I have read a book claiming that the speed of the Voyager probes do not fit neither the Newton's laws of motion nor Einstein's relativity theory. Is it a recognized scientific fact? Where can I find the relevant information?

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    $\begingroup$ I think you might be thinking of the Pioneer anomaly, not Voyager. That was accounted for by radiation pressure from waste heat. $\endgroup$
    – DylanSp
    Commented Feb 19, 2016 at 12:52
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    $\begingroup$ I agree with DylanSp that you are probably thinking of Pioneer rather than Voyager, but I have edited the title of your question to hopefully more accurately summarize the content of the question. You may want to edit further to at least indicate which book you have read that states this, and how it is stated in that book. $\endgroup$
    – user
    Commented Feb 19, 2016 at 13:22
  • $\begingroup$ Neither Newton nor Einstein's theories are sufficient on Earth, as they fail to predict friction. Now there's of course no planetary atmosphere in space, but it's not a perfect vacuum either. How much friction does that cause? How much trust is there from solar radiation? All those are inputs to the laws of motions, not predictions from the laws of motion. $\endgroup$
    – MSalters
    Commented Feb 22, 2016 at 15:31
  • $\begingroup$ @MSalters: you are confusing several things. It is correct that they don't predict friction, but this is the right thing to do. They give general formula of mechanics. Friction is one of force (or acceleration) that one should account when using Newton or Einstein equations. Then there is the predict part. Without measurements it is difficult to estimate the quantity of friction (chicken-egg problem when we have only few probes). $\endgroup$ Commented Feb 28, 2016 at 10:11
  • $\begingroup$ Actually, they both account for friction just fine on microscopic level. It's just that friction being an effect of trillions of interactions per square millimeter of affected surface, the solution scales up badly, being still perfectly correct but completely impractical to solve, requiring far more calculations than anyone would be willing to undertake. $\endgroup$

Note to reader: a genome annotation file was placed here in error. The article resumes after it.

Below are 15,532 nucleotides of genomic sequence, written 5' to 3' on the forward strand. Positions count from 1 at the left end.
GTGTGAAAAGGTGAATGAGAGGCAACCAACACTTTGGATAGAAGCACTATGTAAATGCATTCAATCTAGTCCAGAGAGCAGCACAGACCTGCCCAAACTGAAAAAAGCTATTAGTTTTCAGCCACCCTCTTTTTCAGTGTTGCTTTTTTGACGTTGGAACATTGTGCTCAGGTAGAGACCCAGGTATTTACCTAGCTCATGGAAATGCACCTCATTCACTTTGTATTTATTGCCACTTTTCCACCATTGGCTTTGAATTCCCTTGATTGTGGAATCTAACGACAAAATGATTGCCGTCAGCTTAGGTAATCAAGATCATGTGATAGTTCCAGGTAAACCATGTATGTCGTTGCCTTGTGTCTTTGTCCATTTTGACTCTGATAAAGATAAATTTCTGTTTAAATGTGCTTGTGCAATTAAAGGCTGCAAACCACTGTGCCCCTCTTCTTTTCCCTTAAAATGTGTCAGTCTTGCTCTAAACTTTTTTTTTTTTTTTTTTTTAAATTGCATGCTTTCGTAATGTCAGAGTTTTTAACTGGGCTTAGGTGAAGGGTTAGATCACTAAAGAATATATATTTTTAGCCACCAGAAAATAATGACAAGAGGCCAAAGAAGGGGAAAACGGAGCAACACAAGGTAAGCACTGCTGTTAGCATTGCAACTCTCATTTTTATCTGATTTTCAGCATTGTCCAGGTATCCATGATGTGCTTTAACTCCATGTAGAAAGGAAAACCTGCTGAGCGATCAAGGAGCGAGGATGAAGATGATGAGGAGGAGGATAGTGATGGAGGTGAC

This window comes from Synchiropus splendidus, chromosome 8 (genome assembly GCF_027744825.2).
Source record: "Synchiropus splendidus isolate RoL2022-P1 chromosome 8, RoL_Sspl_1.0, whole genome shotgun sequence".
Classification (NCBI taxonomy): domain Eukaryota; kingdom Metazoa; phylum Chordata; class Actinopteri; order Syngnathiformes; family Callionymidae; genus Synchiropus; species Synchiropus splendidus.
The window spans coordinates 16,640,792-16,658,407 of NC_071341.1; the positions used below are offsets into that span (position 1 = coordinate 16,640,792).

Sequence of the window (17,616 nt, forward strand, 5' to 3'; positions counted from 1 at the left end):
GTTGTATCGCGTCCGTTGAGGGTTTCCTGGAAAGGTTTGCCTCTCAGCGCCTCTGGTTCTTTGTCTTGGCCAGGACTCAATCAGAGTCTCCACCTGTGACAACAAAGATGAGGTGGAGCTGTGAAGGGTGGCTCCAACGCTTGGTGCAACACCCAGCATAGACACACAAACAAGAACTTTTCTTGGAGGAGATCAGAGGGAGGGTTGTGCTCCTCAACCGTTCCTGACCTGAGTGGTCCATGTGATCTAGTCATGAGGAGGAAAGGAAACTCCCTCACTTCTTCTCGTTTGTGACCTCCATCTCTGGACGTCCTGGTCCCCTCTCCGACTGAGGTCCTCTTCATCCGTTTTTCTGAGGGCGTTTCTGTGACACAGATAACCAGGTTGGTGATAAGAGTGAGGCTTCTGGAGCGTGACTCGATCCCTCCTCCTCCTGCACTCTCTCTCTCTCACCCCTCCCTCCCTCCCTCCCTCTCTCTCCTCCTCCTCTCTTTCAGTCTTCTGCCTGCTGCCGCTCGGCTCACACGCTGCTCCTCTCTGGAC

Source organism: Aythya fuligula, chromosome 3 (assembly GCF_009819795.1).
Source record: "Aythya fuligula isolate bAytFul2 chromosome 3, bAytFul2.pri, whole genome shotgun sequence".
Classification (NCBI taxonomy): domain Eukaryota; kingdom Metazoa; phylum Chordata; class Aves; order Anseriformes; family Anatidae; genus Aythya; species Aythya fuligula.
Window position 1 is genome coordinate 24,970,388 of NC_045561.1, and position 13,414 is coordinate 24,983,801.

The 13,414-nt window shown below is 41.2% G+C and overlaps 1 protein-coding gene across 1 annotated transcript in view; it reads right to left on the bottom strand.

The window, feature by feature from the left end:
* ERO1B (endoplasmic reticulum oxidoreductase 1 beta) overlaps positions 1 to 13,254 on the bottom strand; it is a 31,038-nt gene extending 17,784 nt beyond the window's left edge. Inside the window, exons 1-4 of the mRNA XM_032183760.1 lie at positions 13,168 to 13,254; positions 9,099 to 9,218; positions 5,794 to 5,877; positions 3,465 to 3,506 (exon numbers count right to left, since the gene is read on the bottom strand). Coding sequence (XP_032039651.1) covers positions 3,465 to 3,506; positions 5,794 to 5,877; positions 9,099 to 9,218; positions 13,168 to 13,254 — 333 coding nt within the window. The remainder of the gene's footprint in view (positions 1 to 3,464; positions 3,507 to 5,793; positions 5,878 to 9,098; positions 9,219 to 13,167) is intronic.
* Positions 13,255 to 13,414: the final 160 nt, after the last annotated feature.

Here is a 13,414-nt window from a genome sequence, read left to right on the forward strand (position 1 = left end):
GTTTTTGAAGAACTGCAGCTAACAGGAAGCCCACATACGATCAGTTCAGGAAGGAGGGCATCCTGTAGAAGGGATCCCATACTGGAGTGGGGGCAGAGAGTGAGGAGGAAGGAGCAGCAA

– SF.
    Commented Apr 30, 2016 at 12:12

2 Answers 2


Wikipedia article "Pioneer anomaly" seems to address this. The accepted answer to this slowing down of the spacecraft slightly more than predicted is that the deceleration was caused by "an anisotropic radiation pressure caused by the spacecraft's heat loss."

So the anomaly was caused by radiation pressure caused by heat being emitted from the spacecraft.

The is also an article here at Nature Physics

  • $\begingroup$ Excellent answer and link! I was happy to see that the actual PDF is available and not behind a paywall. A version of the actual Physical Review Letter article cited there can also be viewed via ArXiv $\endgroup$
    – uhoh
    Commented Apr 30, 2016 at 12:24
  • $\begingroup$ I've asked a related question. $\endgroup$
    – uhoh
    Commented Apr 30, 2016 at 13:06

Is the speed of the Voyager probes accurately described by Newton's or Einstein's theories?

Fairly accurately but there are two important corrections that are necessary for long-term accuracy. One is General relativity and the other is higher order terms in the gravity fields of the planets that the Voyagers flew close to for assists. Far away they get really small, but for say a flyby of rapidly spinning and very oblate Jupiter, the trajectory will be very different if you ignore the oblateness and higher order terms and just treat it like a symmetric sphere or point.

As a vector, we can express the Newtonian acceleration of a spacecraft due to gravitation of other bodies as

$$\mathbf{a_{Newton}} = -GM \frac{\mathbf{r}}{|r|^3},$$

where $r$ is the vector from the body $M$ to the body who's acceleration is being calculated. Remember that in Newtonian mechanics the acceleration of each body depends only on the mass of the other body, even though the force depends on both masses, because the first mass cancels out by $a=F/m$.

The following approximation should be added to the Newtonian term:

$$\mathbf{a_{GR}} = GM \frac{1}{c^2 |r|^3}\left(4 GM \frac{\mathbf{r}}{|r|} - (\mathbf{v} \cdot \mathbf{v}) \mathbf{r} + 4 (\mathbf{r} \cdot \mathbf{v}) \mathbf{v} \right),$$

Oblateness ($J_2$ only):

The following should be added to the Newtonian term:

$$\mathbf{a_{J2}} = a_x \mathbf{\hat{x}} + a_y \mathbf{\hat{y}} + a_z \mathbf{\hat{z}} $$


$$a_x = J_2 \frac{x}{|r|^7} (6z^2 - 1.5(x^2+y^2)) $$

$$a_y = J_2 \frac{y}{|r|^7} (6z^2 - 1.5(x^2+y^2)) $$

$$a_z = J_2 \frac{z}{|r|^7} (3z^2 - 4.5(x^2+y^2)) $$

Borrowed from this answer to How to calculate the planets and moons beyond Newtons's gravitational force?

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    $\begingroup$ Higher-order terms in gravitational fields due to the bodies not being spherical aren't corrections to Newtonian gravitation or mechanics: they're corrections to the approximation that planets are homogenous spheres (so in particular the shell theorem does not apply). The GR corrections on the other hand are corrections to the theory itself. $\endgroup$
    – user21103
    Commented Apr 3, 2021 at 11:09

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